While relatively small, certainly when comparing it to nearby libraries like that at Seward Park, the Rivington branch was not without its own unique features. The same 1905 Bulletin that documented the library’s opening also notes “an interesting departure from library usage” in the installation of a “so-called ‘roof garden’ or open-air reading room.” Garden and open air might be a liberal use of those words as the space totaled a somewhat small 40 square feet, smaller than some rooms in the already crowded tenementapartments many families lived in. Yet despite the small size, the concept was a hit with one 1910 New York Times article noting that close to 7,500 people made their way to the roof in the first summer of its operation. The garden was not a social space however, as only reading was permitted. The success of the Rivington roof would ultimately inspire the construction of similar spaces in other librariesincluding the much vaunted and larger Seward Park, blocks away. 

After its time as a library, the former branch was home, for a time, to the New York Church of the Nazarene before it was purchased in May of 2018 by a real estate developer with plans to build an 11-story apartment building, repurposing its unique façade. The project is still under construction.  

The Rivington branch might be long gone but libraries continue their work into the modern day. As a place for a student to catch up on homework, job seeker to fill out an online application, a toddler and parent to listen to a story read aloud, or a community cooling center for the many un-air conditioned homes in NYC, they are focal points of the neighborhoods and many eagerly await when their doors can be flung open again. 


Written by Jakub Gaweda, Tenement Museum Education Specialist 

 

Sources:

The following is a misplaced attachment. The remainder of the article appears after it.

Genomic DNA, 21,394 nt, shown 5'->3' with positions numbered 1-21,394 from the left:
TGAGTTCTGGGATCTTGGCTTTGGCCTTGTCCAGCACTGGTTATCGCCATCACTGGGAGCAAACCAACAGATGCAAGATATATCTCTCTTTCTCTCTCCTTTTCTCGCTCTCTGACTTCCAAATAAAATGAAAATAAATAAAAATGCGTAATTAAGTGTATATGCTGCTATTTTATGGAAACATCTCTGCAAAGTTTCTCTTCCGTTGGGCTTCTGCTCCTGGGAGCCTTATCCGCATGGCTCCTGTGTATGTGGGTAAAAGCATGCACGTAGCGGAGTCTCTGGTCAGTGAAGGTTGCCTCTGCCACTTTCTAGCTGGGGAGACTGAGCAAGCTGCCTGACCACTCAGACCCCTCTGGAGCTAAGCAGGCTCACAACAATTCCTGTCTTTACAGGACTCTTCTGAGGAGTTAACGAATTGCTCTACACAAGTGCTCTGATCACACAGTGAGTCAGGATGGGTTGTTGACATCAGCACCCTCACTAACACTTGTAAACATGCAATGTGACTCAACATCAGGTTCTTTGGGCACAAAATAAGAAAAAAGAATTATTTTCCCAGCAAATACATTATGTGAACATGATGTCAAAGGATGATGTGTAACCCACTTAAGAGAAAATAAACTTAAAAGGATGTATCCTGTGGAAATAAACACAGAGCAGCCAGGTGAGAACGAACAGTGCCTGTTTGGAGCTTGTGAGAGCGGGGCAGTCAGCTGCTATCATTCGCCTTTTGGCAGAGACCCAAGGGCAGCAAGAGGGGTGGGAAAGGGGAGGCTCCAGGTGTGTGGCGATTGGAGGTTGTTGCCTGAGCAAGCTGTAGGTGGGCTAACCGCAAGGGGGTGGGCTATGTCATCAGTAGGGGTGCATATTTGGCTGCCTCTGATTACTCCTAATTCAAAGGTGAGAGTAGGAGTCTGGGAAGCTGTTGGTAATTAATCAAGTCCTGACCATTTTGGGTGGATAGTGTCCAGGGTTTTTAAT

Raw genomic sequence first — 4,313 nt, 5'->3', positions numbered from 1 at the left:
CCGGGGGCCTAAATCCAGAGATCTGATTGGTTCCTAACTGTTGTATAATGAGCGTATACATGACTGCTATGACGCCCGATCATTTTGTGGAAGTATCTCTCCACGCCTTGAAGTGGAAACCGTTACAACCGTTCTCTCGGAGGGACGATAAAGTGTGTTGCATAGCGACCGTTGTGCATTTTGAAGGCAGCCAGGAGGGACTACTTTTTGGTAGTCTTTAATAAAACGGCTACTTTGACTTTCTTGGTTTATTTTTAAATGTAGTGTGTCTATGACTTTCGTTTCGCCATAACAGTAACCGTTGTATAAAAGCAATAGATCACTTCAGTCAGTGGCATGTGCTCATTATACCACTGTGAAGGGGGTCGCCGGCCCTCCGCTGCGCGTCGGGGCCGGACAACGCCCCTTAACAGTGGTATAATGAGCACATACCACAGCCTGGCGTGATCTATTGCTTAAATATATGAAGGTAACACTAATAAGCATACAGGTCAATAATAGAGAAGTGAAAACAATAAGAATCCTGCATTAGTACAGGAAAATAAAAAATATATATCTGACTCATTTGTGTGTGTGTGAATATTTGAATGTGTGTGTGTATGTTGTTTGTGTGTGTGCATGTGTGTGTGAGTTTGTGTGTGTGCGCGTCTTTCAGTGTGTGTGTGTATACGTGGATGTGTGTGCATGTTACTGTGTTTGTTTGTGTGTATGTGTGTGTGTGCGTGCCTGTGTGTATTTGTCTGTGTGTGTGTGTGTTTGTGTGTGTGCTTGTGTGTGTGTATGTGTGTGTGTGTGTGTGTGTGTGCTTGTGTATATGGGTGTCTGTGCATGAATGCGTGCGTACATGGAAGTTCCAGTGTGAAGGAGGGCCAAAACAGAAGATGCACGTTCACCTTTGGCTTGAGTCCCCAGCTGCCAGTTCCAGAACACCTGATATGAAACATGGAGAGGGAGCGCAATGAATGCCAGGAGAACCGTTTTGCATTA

New York Public LibraryBulletin of the New York Public Library, Astor, Lenox and Tilden Foundation. Volume IX No. 7 1905, pg. 246, 412. Retrieved from https://babel.hathitrust.org/cgi/pt?id=mdp.39015035117400&view=1up&seq=7

New York Public Library, Handbook of the New York Public Library. 1916, pg. 57. Retrieved from https://www.gutenberg.org/files/27954/27954-h/27954-h.htm

Ben-Ur, Aviva. Sephardic Jews in America: A Diasporic History. New York and London: New York University Press, 2009, pg. 79, 151.

OPEN-AIR LIBRARIES FOR THE CITY’S POOR, New York Times, April 24th 1910, pg. 8.

Historic NYPL Rivington Street Branch Undergoes Condo Coversion, Bowery Boogie, November 12th 2018 retrieved from https://www.boweryboogie.com/2018/11/historic-nypl-rivington-street-branch-undergoes-condo-coversion/

Images:

New York Public Library Archives. Rivington Street, children lined up outside branchNYPL digital Collections, Retrieved from https://digitalcollections.nypl.org/items/510d47d9-81ff-a3d9-e040-e00a18064a99 

New York Public Library Archives, Rivington Street, exterior view, of Rivington Street BranchNYPL Digital Collections. Retrieved from https://digitalcollections.nypl.org/items/510d47d9-81fb-a3d9-e040-e00a18064a99 

New York Public Library Archives. Rivington Street, lecture on citizenship to a newly organised group of immigrants. NYPL Digital collections. Retrieved from https://digitalcollections.nypl.org/items/510d47d9-81f6-a3d9-e040-e00a18064a99. 

New York Public Library Archives, Rivington Branch, 61 Rivington St. Rivington Roof. NYPL Digital Collections. Retrieved from https://digitalcollections.nypl.org/items/510d47dd-e1ee-a3d9-e040-e00a18064a99